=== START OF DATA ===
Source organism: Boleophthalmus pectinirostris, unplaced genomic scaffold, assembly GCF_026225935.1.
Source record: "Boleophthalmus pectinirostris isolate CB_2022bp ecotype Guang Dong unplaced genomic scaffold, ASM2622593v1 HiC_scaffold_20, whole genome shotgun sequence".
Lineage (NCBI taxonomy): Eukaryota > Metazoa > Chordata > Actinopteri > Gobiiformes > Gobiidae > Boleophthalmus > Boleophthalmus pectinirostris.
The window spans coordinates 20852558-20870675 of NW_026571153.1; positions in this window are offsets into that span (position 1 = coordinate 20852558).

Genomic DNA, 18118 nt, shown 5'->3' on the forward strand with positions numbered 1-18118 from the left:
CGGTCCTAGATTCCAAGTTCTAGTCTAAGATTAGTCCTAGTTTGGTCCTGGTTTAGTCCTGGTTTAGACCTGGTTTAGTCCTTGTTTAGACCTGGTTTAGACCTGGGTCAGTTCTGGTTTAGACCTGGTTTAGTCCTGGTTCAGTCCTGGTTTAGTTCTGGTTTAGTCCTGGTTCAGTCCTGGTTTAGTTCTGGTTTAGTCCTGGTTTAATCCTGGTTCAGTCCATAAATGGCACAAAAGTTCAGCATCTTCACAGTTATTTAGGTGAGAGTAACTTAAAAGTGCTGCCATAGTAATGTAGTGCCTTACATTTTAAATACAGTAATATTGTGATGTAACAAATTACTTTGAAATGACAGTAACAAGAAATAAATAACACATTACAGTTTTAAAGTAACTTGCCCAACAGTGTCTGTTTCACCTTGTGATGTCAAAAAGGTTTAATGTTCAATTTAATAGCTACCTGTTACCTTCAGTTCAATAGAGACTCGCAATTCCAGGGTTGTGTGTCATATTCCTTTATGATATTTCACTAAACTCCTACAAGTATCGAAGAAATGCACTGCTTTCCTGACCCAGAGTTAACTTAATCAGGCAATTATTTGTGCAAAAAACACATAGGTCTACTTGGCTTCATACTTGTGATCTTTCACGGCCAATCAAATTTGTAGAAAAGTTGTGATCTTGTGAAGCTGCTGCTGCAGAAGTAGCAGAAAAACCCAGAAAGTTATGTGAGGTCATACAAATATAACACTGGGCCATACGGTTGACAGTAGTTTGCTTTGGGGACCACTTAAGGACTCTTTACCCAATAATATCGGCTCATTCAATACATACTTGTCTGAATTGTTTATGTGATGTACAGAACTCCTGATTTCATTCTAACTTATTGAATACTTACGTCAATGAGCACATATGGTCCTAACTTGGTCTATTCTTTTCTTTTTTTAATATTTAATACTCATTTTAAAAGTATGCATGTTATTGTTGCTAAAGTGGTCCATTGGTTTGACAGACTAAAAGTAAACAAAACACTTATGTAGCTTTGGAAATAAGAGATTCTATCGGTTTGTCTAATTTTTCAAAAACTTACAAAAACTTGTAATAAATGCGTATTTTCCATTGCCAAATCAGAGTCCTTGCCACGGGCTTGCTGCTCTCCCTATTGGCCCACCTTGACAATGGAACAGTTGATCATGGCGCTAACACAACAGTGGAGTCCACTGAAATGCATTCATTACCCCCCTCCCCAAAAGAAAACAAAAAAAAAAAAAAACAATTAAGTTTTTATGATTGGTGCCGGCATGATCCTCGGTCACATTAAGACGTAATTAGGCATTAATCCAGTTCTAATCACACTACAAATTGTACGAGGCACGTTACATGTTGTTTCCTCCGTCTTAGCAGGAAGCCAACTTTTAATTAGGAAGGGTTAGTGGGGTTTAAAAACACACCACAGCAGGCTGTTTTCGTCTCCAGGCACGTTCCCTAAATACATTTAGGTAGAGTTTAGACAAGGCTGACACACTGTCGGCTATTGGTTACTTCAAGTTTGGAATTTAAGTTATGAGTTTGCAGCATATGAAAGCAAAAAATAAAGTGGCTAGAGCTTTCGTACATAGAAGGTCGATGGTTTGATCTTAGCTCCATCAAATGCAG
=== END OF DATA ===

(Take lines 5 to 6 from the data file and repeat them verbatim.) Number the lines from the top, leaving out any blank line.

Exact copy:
Genomic DNA, 18118 nt, shown 5'->3' on the forward strand with positions numbered 1-18118 from the left:
CGGTCCTAGATTCCAAGTTCTAGTCTAAGATTAGTCCTAGTTTGGTCCTGGTTTAGTCCTGGTTTAGACCTGGTTTAGTCCTTGTTTAGACCTGGTTTAGACCTGGGTCAGTTCTGGTTTAGACCTGGTTTAGTCCTGGTTCAGTCCTGGTTTAGTTCTGGTTTAGTCCTGGTTCAGTCCTGGTTTAGTTCTGGTTTAGTCCTGGTTTAATCCTGGTTCAGTCCATAAATGGCACAAAAGTTCAGCATCTTCACAGTTATTTAGGTGAGAGTAACTTAAAAGTGCTGCCATAGTAATGTAGTGCCTTACATTTTAAATACAGTAATATTGTGATGTAACAAATTACTTTGAAATGACAGTAACAAGAAATAAATAACACATTACAGTTTTAAAGTAACTTGCCCAACAGTGTCTGTTTCACCTTGTGATGTCAAAAAGGTTTAATGTTCAATTTAATAGCTACCTGTTACCTTCAGTTCAATAGAGACTCGCAATTCCAGGGTTGTGTGTCATATTCCTTTATGATATTTCACTAAACTCCTACAAGTATCGAAGAAATGCACTGCTTTCCTGACCCAGAGTTAACTTAATCAGGCAATTATTTGTGCAAAAAACACATAGGTCTACTTGGCTTCATACTTGTGATCTTTCACGGCCAATCAAATTTGTAGAAAAGTTGTGATCTTGTGAAGCTGCTGCTGCAGAAGTAGCAGAAAAACCCAGAAAGTTATGTGAGGTCATACAAATATAACACTGGGCCATACGGTTGACAGTAGTTTGCTTTGGGGACCACTTAAGGACTCTTTACCCAATAATATCGGCTCATTCAATACATACTTGTCTGAATTGTTTATGTGATGTACAGAACTCCTGATTTCATTCTAACTTATTGAATACTTACGTCAATGAGCACATATGGTCCTAACTTGGTCTATTCTTTTCTTTTTTTAATATTTAATACTCATTTTAAAAGTATGCATGTTATTGTTGCTAAAGTGGTCCATTGGTTTGACAGACTAAAAGTAAACAAAACACTTATGTAGCTTTGGAAATAAGAGATTCTATCGGTTTGTCTAATTTTTCAAAAACTTACAAAAACTTGTAATAAATGCGTATTTTCCATTGCCAAATCAGAGTCCTTGCCACGGGCTTGCTGCTCTCCCTATTGGCCCACCTTGACAATGGAACAGTTGATCATGGCGCTAACACAACAGTGGAGTCCACTGAAATGCATTCATTACCCCCCTCCCCAAAAGAAAACAAAAAAAAAAAAAAACAATTAAGTTTTTATGATTGGTGCCGGCATGATCCTCGGTCACATTAAGACGTAATTAGGCATTAATCCAGTTCTAATCACACTACAAATTGTACGAGGCACGTTACATGTTGTTTCCTCCGTCTTAGCAGGAAGCCAACTTTTAATTAGGAAGGGTTAGTGGGGTTTAAAAACACACCACAGCAGGCTGTTTTCGTCTCCAGGCACGTTCCCTAAATACATTTAGGTAGAGTTTAGACAAGGCTGACACACTGTCGGCTATTGGTTACTTCAAGTTTGGAATTTAAGTTATGAGTTTGCAGCATATGAAAGCAAAAAATAAAGTGGCTAGAGCTTTCGTACATAGAAGGTCGATGGTTTGATCTTAGCTCCATCAAATGCAG